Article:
Salem for All Ages
by Patricia Zaido
In almost four years Salem has made tremendous strides to encourage active aging, provide opportunities for good health, inclusion and security, and to become even more a place that improves the quality of life for all the people of Salem as they age.
In January 2017, Salem’s 5-year Age-Friendly Action Plan was approved by the World Health Organization and the AARP. Salem was the first municipality in Essex County, the third in Massachusetts, and just the 30th in the nation to achieve this recognition. Since 2017, a 14-person task force made up of City officials, nonprofit leaders, and community volunteers has worked on implementing this plan. The work below is a summary of just a few of the key projects that have come through the Salem for All Ages initiative.
In an effort to improve communication for older residents, the Salem for All Ages Resource Guide was created and sent to all Salem residents 60 years and older. The guide is now sent to all residents as they turn 60. A website – salemforallages.org – has been published and includes information on transportation, living well, aging in place resources, volunteerism opportunities, events and activities for all, and an electronic version of the Resource Guide. It is regularly updated and is an excellent reference for all happenings in Salem. Please visit it often.
The City received a $30,000 grant from the Tufts Health Plan Foundation to determine if a shuttle bus system is feasible for Salem. The study is complete and a pilot program for the shuttle is in place and will begin soon. In September 2018 a transportation fair was held at the Community Life City and representatives from 10 transportation agencies, such as the Salem Ferry, MBTA, bike share, were present, explained options available to older adults in need of transportation, and answered questions from attendees.
While approximately 90% of people say they want to age in place, fewer than 1% of our homes are actually equipped to make it possible. The task force’s Housing Subcommittee has compiled and published a list of contractors that provide needed services to home owners, often at discounted rates for older adults. The subcommittee has hosted information forums on universal design, advocated for accessory dwelling unit changes, and is currently studying intergenerational home sharing models to possibly bring to Salem. Affordable housing for older adults is a top priority.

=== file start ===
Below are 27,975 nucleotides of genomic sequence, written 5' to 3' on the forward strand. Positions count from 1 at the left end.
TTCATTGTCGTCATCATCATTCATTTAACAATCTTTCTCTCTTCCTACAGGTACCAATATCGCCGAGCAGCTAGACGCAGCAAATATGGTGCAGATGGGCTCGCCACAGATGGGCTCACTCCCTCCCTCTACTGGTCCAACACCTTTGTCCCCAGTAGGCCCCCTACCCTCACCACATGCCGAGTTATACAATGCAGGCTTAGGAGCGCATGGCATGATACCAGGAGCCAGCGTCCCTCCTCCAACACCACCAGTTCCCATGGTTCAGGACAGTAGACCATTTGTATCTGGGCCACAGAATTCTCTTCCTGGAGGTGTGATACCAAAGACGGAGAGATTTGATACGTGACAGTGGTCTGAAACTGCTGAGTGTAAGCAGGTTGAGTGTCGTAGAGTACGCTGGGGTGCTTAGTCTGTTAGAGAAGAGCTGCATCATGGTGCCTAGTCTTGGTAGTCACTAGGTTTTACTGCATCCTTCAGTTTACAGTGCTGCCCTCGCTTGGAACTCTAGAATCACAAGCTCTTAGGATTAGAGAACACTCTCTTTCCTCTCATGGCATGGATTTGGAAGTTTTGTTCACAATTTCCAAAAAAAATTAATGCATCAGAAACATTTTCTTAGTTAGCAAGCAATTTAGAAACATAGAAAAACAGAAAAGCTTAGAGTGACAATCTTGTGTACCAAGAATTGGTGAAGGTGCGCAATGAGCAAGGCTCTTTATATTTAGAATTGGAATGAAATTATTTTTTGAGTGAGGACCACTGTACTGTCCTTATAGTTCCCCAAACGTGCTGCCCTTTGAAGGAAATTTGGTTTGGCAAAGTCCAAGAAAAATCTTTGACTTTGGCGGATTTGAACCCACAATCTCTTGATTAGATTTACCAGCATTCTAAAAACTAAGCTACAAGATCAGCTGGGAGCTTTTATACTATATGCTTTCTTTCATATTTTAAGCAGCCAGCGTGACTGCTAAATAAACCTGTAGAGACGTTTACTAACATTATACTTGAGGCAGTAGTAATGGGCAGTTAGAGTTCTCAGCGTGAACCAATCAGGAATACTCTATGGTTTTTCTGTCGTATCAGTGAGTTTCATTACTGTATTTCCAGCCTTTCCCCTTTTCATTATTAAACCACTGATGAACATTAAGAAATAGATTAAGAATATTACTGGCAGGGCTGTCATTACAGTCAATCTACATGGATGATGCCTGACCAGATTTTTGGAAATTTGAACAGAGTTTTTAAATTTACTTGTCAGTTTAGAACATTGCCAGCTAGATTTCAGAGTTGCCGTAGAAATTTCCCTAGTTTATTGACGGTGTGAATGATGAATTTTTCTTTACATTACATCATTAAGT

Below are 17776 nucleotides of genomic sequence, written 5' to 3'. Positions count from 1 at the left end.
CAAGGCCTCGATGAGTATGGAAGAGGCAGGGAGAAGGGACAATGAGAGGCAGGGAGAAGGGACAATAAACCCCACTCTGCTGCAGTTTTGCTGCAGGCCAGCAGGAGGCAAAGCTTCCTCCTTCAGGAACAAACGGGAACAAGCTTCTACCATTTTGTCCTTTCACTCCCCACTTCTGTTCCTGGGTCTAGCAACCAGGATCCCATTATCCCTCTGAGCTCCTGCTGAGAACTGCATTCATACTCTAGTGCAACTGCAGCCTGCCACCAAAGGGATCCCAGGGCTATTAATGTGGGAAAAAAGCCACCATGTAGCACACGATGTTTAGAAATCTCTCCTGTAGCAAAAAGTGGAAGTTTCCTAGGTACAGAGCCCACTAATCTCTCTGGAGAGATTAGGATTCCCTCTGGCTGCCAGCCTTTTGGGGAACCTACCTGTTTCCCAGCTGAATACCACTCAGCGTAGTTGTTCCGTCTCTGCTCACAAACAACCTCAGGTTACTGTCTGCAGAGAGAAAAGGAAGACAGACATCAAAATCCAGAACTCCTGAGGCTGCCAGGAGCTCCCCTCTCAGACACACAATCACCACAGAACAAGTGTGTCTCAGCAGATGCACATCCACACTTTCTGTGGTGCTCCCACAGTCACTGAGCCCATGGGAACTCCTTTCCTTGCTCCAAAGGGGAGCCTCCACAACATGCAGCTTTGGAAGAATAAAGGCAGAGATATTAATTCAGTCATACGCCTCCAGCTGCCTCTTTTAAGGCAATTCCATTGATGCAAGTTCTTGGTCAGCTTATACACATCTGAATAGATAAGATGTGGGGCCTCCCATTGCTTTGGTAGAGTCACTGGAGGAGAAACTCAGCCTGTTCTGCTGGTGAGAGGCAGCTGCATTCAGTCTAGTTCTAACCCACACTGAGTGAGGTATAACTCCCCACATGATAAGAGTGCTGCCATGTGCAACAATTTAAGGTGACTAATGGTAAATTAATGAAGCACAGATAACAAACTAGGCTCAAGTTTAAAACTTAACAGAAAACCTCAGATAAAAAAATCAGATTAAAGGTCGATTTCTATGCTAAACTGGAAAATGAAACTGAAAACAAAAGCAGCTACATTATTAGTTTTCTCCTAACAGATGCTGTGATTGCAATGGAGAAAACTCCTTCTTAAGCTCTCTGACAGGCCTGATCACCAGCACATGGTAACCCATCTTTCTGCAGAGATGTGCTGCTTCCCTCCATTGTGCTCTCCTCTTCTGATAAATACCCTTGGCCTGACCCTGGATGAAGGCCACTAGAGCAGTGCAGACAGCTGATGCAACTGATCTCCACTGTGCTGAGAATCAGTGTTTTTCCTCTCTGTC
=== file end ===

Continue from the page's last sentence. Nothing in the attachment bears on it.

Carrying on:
The Health Subcommittee has focused a great deal on preventive health. Their members work with the CLC and community partners such as medical practitioners and others to organize and promote health and wellness public information events. A new “Are You OK” automated check-in system and a revamped “lock box” program are now in place for Salem’s most vulnerable residents in conjunction with the COA and the Salem Police and Fire Departments.
The subcommittee working on Outdoor Spaces and Buildings is carrying out a review of the accessibility needs for all public buildings. From their analysis they will build an action plan to prioritize, budget, and, ultimately, remedy accessibility shortfalls. Members are also working with DPW on a sidewalk master plan and development of a system for sidewalk repair requests that takes the age and mobility of residents into consideration when prioritizing work.
The Social Participation and Inclusion Subcommittee has been focused on developing intergenerational mentorships and opportunities for residents of all ages to interact with, learn from, and enjoy each other. Students from the Health Studies department at SSU have completed internships at the Council on Aging. Students from the Foreign Language department are translating material into Spanish and interacting with Spanish speaking older adults. The students are learning of the lives and histories of these people and also helping them with their English as needed. Students are also putting more components of the website into Spanish.
In 2019 Salem for All Ages worked with North Shore Physicians Group to host a free speaker series. Discussions were held on such topics as Myth Busters about Diabetes and Signs of Stroke.
A presentation on “Communicating with Older Adults” has been created and will be given to various organizations in Salem in the near future.
Salem’s age-friendly initiative is for you. The goal of the original action plan remains the goal in the 4th year of the 5 year plan, to create a livable, safe, and vibrant city, to benefit all of our residents, regardless of age or ability.
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Patricia Zaido is the Co-Chair of the Salem for All Ages Task Force, which considers how Salem’s aging residents will approach their futures and works toward an inclusive Salem for all residents regardless of age. Learn more about Salem for All Ages at salemforallages.org.